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Despite AAMFT's portrayal of its critics as a tiny group of dissidents, many well-respected members of the organization echoed sentiments about the unwillingness of the national organization to tolerate criticism or listen to divergent views. For many years, according to Jim Thomas, former president of the Colorado division and a member of MFTers for Change, the organization's communication mode has been to "command, control, and contain" with "disagreement being seen as disloyalty." The AAMFT leadership, say its critics, has become a closed echo chamber that reflects and amplifies Bowers's management style. In addition, over the years, says Thomas, the number of AAMFT committees has shrunk dramatically, cutting off member input and further consolidating decision-making and information hoarding at the top. "When any association becomes top-down in centralized leadership and power, it's troubling," says Brier Miller, former president of the Minnesota division. "But it's particularly troubling in a profession that believes that truth is always contextual. We've become an organization that values structure over people."Refusing to comment for this article, as did other AAMFT officials, Board President Linda Schwallie said only that, "As it does in all matters, the AAMFT board will continue to operate and direct the association toward the future in a manner that is consistent with our bylaws, our policies, our values, and the law."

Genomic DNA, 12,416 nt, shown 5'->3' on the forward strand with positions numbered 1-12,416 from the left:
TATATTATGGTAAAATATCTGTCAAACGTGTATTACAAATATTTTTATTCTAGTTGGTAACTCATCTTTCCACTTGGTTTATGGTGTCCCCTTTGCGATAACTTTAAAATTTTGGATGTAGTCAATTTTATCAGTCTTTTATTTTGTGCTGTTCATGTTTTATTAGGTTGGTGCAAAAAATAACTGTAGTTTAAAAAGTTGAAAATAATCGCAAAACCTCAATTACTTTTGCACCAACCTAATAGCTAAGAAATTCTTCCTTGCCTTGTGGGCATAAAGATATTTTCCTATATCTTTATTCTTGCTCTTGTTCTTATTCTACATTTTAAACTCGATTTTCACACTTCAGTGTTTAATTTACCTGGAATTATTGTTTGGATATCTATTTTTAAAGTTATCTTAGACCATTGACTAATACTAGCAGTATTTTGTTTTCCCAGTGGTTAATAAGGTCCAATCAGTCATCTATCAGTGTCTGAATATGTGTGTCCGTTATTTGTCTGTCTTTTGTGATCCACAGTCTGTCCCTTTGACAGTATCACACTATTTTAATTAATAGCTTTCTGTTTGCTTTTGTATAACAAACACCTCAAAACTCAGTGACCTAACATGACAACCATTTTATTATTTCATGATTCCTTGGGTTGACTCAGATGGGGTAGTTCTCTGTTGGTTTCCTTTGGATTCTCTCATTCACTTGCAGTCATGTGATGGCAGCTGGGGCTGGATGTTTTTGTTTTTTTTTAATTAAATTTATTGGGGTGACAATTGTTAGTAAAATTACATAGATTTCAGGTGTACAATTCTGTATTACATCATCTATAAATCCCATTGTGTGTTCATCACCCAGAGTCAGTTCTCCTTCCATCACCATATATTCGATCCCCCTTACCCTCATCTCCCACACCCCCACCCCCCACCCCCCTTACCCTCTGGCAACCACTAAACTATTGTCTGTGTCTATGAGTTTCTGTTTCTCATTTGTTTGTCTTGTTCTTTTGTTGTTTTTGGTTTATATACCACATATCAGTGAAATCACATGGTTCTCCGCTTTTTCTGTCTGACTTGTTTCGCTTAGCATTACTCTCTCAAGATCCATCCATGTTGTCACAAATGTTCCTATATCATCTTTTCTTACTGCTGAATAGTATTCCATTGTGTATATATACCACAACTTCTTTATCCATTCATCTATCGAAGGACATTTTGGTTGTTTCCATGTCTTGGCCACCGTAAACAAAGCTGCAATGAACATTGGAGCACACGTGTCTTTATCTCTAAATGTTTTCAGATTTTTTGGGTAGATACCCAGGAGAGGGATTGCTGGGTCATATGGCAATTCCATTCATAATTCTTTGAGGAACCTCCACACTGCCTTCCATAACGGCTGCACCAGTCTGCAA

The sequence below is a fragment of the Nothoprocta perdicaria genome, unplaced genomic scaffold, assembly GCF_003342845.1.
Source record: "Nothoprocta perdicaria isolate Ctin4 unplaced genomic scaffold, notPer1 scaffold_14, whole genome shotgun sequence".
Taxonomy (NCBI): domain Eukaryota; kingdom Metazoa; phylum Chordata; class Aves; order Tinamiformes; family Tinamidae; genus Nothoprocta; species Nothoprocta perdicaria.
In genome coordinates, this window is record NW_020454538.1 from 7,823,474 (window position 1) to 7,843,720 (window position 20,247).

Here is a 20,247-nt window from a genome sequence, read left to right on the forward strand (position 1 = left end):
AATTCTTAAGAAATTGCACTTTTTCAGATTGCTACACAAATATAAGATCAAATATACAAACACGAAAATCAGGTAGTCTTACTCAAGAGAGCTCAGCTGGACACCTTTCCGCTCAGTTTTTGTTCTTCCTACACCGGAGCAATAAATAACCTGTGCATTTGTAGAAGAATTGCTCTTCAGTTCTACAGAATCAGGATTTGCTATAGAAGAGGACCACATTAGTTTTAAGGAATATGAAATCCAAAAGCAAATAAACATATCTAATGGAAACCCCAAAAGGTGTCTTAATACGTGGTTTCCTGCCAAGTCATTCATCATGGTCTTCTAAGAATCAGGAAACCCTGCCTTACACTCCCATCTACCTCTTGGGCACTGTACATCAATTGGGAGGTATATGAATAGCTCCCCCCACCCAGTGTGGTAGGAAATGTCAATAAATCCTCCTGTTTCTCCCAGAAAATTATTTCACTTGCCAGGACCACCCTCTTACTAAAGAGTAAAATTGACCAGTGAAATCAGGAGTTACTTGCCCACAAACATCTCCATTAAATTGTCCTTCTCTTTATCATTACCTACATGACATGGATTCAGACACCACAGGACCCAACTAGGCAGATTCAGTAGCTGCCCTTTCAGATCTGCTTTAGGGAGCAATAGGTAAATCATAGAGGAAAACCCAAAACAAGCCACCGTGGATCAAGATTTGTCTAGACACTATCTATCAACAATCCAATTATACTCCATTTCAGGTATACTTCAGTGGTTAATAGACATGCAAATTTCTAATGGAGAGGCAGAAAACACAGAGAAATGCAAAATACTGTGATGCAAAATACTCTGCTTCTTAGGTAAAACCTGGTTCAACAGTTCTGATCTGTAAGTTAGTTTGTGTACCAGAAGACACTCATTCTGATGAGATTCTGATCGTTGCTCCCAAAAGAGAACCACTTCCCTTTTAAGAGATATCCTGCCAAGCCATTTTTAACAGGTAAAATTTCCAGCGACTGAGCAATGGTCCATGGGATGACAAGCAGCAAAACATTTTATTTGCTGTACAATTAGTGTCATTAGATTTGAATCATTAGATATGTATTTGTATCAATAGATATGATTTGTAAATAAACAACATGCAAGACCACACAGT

In early November, Bowers and executive board members traveled to meet with members of the New Jersey division, which had recently learned that AAMFT had cut off their funds without informing them. Hanging in the air was a threat to revoke New Jersey's charter. The two sides had become so polarized that the New Jersey board insisted upon having a legal transcriber present. New Jersey members attempted to discuss their grievances, but the executive board insisted that those discussions take place only within the usual channels. The meeting's purpose, the executive board said, was to learn whether New Jersey would agree to work within those channels.
That meeting may have been the last chance for the protesters and the executive board to draw upon their therapeutic and conflict-resolution skills to begin a more productive dialogue. Instead, New Jersey insisted that the executive board is more interested in maintaining control of the dialogue than promoting the MFT profession, and AAMFT insisted that their rules of governance do allow for dialogue and change to occur, and that such rules are necessary for the organization to best serve its more than 20,000 members. The dechartering of the New Jersey division and escalation of the battle now appears increasingly likely.